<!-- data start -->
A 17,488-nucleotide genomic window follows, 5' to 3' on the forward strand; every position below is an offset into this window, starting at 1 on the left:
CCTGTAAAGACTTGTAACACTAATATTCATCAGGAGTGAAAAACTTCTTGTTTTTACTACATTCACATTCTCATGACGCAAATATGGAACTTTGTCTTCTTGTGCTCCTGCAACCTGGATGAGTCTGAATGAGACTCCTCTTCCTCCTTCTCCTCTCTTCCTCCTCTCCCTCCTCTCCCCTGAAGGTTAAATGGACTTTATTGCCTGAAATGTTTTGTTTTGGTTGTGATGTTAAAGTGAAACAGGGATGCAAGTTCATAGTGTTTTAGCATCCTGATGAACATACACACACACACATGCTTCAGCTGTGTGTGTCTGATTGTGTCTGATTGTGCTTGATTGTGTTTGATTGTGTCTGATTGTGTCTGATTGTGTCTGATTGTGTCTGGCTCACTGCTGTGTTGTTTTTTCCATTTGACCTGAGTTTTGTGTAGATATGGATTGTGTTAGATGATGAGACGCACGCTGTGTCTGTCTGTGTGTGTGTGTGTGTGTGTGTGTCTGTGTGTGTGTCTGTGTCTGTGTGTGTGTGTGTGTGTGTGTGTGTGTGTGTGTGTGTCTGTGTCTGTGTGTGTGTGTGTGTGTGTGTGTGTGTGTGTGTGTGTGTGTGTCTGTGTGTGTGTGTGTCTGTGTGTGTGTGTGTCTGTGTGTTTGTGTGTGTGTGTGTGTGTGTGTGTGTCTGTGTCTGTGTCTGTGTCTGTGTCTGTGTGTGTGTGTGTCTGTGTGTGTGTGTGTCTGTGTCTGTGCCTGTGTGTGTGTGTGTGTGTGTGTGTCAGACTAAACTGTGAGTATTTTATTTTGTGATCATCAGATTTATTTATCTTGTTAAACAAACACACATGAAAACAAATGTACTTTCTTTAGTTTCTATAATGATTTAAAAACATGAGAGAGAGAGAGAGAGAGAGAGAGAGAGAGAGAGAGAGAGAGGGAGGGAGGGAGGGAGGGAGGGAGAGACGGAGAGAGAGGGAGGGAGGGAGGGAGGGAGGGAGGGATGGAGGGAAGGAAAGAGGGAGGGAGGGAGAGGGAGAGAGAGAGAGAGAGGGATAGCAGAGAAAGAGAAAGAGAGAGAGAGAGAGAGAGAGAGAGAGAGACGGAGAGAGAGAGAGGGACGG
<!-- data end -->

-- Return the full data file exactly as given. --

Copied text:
A 17,488-nucleotide genomic window follows, 5' to 3' on the forward strand; every position below is an offset into this window, starting at 1 on the left:
CCTGTAAAGACTTGTAACACTAATATTCATCAGGAGTGAAAAACTTCTTGTTTTTACTACATTCACATTCTCATGACGCAAATATGGAACTTTGTCTTCTTGTGCTCCTGCAACCTGGATGAGTCTGAATGAGACTCCTCTTCCTCCTTCTCCTCTCTTCCTCCTCTCCCTCCTCTCCCCTGAAGGTTAAATGGACTTTATTGCCTGAAATGTTTTGTTTTGGTTGTGATGTTAAAGTGAAACAGGGATGCAAGTTCATAGTGTTTTAGCATCCTGATGAACATACACACACACACATGCTTCAGCTGTGTGTGTCTGATTGTGTCTGATTGTGCTTGATTGTGTTTGATTGTGTCTGATTGTGTCTGATTGTGTCTGATTGTGTCTGGCTCACTGCTGTGTTGTTTTTTCCATTTGACCTGAGTTTTGTGTAGATATGGATTGTGTTAGATGATGAGACGCACGCTGTGTCTGTCTGTGTGTGTGTGTGTGTGTGTGTGTCTGTGTGTGTGTCTGTGTCTGTGTGTGTGTGTGTGTGTGTGTGTGTGTGTGTGTGTGTCTGTGTCTGTGTGTGTGTGTGTGTGTGTGTGTGTGTGTGTGTGTGTGTGTGTCTGTGTGTGTGTGTGTCTGTGTGTGTGTGTGTCTGTGTGTTTGTGTGTGTGTGTGTGTGTGTGTGTGTCTGTGTCTGTGTCTGTGTCTGTGTCTGTGTGTGTGTGTGTCTGTGTGTGTGTGTGTCTGTGTCTGTGCCTGTGTGTGTGTGTGTGTGTGTGTGTCAGACTAAACTGTGAGTATTTTATTTTGTGATCATCAGATTTATTTATCTTGTTAAACAAACACACATGAAAACAAATGTACTTTCTTTAGTTTCTATAATGATTTAAAAACATGAGAGAGAGAGAGAGAGAGAGAGAGAGAGAGAGAGAGAGAGAGGGAGGGAGGGAGGGAGGGAGGGAGAGACGGAGAGAGAGGGAGGGAGGGAGGGAGGGAGGGAGGGATGGAGGGAAGGAAAGAGGGAGGGAGGGAGAGGGAGAGAGAGAGAGAGAGGGATAGCAGAGAAAGAGAAAGAGAGAGAGAGAGAGAGAGAGAGAGAGAGACGGAGAGAGAGAGAGGGACGG